3. Start composting

That brings us onto the theme of composting – if you’re not already doing this, it’s definitely worth considering as it will also save a lot of food going to landfill. You could use really space efficient Bokashi composting digesters that will compost cooked foods without the smell and turn them into the most amazing and powerful liquid fertiliser. Different from a traditional garden compost that works on uncooked food scraps and garden waste in an aerobic manner, the Bokashi composter anaerobically digests cooked and uncooked food in a very short time and you don’t need a big outdoor space.

4. Start an organic vegetable garden

Now you have your wonderful new compost bin, it’s time to use the compost you’ve created to help nourish the soil in your garden and grow some delicious organic vegetables. With rising food costs, even vegetables are becoming very expensive to buy at supermarkets – not to mention the plethora of plastic packaging used in these places.  If space is at a premium and you only have a window box, then high value items such as coriander and fresh basil or salad leaves can be grown in rotation in small spaces.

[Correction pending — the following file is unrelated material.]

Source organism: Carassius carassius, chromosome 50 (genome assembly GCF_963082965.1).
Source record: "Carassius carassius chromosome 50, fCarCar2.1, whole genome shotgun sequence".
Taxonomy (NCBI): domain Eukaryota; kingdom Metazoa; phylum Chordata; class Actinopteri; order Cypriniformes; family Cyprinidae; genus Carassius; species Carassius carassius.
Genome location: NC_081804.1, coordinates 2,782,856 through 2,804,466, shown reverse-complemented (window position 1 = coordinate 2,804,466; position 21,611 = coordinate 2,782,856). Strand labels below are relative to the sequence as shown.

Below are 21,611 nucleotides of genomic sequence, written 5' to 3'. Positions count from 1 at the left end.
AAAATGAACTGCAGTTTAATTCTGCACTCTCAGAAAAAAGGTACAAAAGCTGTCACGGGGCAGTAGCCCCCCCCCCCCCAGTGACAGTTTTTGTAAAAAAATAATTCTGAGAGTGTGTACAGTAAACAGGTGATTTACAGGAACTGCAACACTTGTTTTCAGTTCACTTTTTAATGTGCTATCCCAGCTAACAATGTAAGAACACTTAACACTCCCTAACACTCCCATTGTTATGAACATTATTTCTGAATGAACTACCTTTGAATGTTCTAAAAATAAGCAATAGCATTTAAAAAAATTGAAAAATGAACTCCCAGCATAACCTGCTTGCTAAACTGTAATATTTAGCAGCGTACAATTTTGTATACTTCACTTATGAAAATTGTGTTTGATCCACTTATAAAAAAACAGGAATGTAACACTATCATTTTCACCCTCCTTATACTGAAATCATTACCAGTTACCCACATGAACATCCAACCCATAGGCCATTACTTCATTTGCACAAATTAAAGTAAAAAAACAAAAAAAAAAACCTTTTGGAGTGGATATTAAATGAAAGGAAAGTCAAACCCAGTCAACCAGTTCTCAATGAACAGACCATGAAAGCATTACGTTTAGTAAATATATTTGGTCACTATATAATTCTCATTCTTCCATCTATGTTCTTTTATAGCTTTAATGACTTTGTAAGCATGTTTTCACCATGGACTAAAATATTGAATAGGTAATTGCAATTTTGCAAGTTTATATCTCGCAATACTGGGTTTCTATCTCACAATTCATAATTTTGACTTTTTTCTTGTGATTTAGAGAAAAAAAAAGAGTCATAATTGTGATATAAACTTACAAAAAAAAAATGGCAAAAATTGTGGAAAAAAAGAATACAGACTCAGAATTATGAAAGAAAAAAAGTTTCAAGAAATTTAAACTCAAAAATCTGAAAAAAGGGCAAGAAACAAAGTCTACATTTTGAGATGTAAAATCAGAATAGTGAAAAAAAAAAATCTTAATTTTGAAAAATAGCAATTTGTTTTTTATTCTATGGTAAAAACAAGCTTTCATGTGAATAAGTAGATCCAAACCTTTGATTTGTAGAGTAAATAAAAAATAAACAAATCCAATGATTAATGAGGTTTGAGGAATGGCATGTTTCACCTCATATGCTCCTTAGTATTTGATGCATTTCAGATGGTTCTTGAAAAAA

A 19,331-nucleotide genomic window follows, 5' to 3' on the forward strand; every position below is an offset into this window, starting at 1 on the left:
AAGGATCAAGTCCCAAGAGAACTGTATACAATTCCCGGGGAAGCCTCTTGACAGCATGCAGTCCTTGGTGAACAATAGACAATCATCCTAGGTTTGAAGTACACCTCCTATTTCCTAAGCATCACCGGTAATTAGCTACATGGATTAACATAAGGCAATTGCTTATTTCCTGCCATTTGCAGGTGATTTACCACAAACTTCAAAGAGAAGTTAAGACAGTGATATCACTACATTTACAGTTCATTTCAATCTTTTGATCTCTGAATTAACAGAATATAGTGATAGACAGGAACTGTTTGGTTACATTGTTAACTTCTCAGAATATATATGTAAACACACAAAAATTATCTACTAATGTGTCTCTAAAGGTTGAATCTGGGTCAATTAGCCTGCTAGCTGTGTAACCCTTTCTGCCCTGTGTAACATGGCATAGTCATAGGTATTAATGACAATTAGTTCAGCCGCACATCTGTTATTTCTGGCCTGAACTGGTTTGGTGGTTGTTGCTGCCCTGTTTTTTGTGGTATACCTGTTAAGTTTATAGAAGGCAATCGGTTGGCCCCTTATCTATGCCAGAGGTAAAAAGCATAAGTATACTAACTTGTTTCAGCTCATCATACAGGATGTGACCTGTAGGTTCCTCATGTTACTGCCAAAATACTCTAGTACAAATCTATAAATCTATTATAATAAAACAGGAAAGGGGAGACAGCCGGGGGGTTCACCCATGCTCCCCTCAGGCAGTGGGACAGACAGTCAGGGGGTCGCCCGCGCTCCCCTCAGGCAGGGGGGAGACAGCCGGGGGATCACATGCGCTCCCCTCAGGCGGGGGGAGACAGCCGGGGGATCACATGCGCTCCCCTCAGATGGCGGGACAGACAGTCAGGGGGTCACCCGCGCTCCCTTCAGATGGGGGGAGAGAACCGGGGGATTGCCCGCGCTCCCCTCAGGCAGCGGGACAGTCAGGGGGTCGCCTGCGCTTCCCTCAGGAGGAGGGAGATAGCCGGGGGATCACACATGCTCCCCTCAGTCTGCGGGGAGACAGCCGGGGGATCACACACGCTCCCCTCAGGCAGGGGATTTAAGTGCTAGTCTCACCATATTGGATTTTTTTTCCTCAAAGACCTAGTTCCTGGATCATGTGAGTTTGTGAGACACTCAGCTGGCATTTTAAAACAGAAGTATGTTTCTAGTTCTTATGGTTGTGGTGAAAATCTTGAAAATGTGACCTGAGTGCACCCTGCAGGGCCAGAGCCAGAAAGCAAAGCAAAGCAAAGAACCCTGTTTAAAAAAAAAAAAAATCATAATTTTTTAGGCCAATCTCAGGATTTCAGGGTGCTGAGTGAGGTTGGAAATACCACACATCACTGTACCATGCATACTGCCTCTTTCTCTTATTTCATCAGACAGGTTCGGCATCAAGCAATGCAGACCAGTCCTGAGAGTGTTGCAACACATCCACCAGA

5. Buy seasonal

If you are going to head to the supermarket to buy fruit and vegetables out of pure convenience, try to buy seasonal wherever you can. Foods that are not in season in the UK can often have a huge amount of air miles associated with them and are usually very expensive. For example, buy British strawberries in the summer when they’re not only cheaper and grown locally but also much more tasty.